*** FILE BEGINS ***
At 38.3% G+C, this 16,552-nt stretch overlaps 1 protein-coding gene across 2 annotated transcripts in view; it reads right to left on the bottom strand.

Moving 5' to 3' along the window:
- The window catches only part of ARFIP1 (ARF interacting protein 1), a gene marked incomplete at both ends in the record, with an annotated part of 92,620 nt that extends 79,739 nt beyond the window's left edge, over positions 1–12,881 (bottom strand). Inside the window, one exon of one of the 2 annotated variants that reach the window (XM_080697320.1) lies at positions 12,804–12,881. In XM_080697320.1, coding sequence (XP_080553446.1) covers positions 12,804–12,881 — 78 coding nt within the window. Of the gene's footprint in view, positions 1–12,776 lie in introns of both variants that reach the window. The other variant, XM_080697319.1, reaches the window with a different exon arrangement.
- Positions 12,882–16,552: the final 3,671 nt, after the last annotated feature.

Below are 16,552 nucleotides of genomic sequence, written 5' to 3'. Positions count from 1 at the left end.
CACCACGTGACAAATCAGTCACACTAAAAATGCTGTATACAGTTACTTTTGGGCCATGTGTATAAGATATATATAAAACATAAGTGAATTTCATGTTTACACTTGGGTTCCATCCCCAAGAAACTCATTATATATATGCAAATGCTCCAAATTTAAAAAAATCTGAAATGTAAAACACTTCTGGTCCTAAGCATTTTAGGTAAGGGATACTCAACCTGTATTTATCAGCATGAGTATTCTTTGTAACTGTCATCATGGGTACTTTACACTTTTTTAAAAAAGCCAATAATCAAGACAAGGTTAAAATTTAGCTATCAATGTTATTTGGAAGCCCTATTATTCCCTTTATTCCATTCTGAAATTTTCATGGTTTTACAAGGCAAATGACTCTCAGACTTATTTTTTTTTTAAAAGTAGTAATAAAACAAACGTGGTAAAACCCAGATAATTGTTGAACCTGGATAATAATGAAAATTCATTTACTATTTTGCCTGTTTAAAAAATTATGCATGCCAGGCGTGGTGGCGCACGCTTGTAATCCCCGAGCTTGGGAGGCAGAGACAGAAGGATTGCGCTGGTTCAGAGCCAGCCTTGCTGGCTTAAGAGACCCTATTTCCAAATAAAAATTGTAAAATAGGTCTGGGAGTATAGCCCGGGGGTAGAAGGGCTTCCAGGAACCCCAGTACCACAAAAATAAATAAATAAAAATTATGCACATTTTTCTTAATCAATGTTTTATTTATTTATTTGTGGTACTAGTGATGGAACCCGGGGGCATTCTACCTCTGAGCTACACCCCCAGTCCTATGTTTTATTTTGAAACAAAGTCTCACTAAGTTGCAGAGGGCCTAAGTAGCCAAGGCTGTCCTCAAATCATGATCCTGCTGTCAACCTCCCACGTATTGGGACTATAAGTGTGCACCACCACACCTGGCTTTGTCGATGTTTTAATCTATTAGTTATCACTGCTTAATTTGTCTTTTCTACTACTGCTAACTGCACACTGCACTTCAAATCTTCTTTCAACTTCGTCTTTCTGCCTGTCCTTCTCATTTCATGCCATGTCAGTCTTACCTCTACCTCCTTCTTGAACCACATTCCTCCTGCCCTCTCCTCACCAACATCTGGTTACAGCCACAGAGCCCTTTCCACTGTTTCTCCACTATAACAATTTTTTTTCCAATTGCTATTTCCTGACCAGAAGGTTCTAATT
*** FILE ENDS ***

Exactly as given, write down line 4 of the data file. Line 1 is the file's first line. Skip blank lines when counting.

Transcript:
- Positions 12,882–16,552: the final 3,671 nt, after the last annotated feature.